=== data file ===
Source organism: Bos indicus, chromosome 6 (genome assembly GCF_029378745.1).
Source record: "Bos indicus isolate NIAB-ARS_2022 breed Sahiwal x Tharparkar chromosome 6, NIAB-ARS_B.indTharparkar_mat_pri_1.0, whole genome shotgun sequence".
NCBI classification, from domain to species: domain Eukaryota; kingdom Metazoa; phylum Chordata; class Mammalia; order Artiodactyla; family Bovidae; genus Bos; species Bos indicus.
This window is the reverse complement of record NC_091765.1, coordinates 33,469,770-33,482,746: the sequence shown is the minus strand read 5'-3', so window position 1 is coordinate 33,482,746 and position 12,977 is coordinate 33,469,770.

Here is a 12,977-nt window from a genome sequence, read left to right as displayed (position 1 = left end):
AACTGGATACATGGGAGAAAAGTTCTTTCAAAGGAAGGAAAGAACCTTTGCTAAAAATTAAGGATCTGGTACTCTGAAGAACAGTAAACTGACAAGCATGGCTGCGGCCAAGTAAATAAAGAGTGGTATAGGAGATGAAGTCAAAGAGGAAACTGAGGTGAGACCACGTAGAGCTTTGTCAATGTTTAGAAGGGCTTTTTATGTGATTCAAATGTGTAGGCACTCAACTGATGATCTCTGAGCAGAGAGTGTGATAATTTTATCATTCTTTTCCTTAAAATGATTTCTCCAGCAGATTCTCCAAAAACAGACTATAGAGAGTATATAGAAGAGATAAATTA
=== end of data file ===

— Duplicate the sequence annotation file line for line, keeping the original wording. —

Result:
Source organism: Bos indicus, chromosome 6 (genome assembly GCF_029378745.1).
Source record: "Bos indicus isolate NIAB-ARS_2022 breed Sahiwal x Tharparkar chromosome 6, NIAB-ARS_B.indTharparkar_mat_pri_1.0, whole genome shotgun sequence".
NCBI classification, from domain to species: domain Eukaryota; kingdom Metazoa; phylum Chordata; class Mammalia; order Artiodactyla; family Bovidae; genus Bos; species Bos indicus.
This window is the reverse complement of record NC_091765.1, coordinates 33,469,770-33,482,746: the sequence shown is the minus strand read 5'-3', so window position 1 is coordinate 33,482,746 and position 12,977 is coordinate 33,469,770.

Here is a 12,977-nt window from a genome sequence, read left to right as displayed (position 1 = left end):
AACTGGATACATGGGAGAAAAGTTCTTTCAAAGGAAGGAAAGAACCTTTGCTAAAAATTAAGGATCTGGTACTCTGAAGAACAGTAAACTGACAAGCATGGCTGCGGCCAAGTAAATAAAGAGTGGTATAGGAGATGAAGTCAAAGAGGAAACTGAGGTGAGACCACGTAGAGCTTTGTCAATGTTTAGAAGGGCTTTTTATGTGATTCAAATGTGTAGGCACTCAACTGATGATCTCTGAGCAGAGAGTGTGATAATTTTATCATTCTTTTCCTTAAAATGATTTCTCCAGCAGATTCTCCAAAAACAGACTATAGAGAGTATATAGAAGAGATAAATTA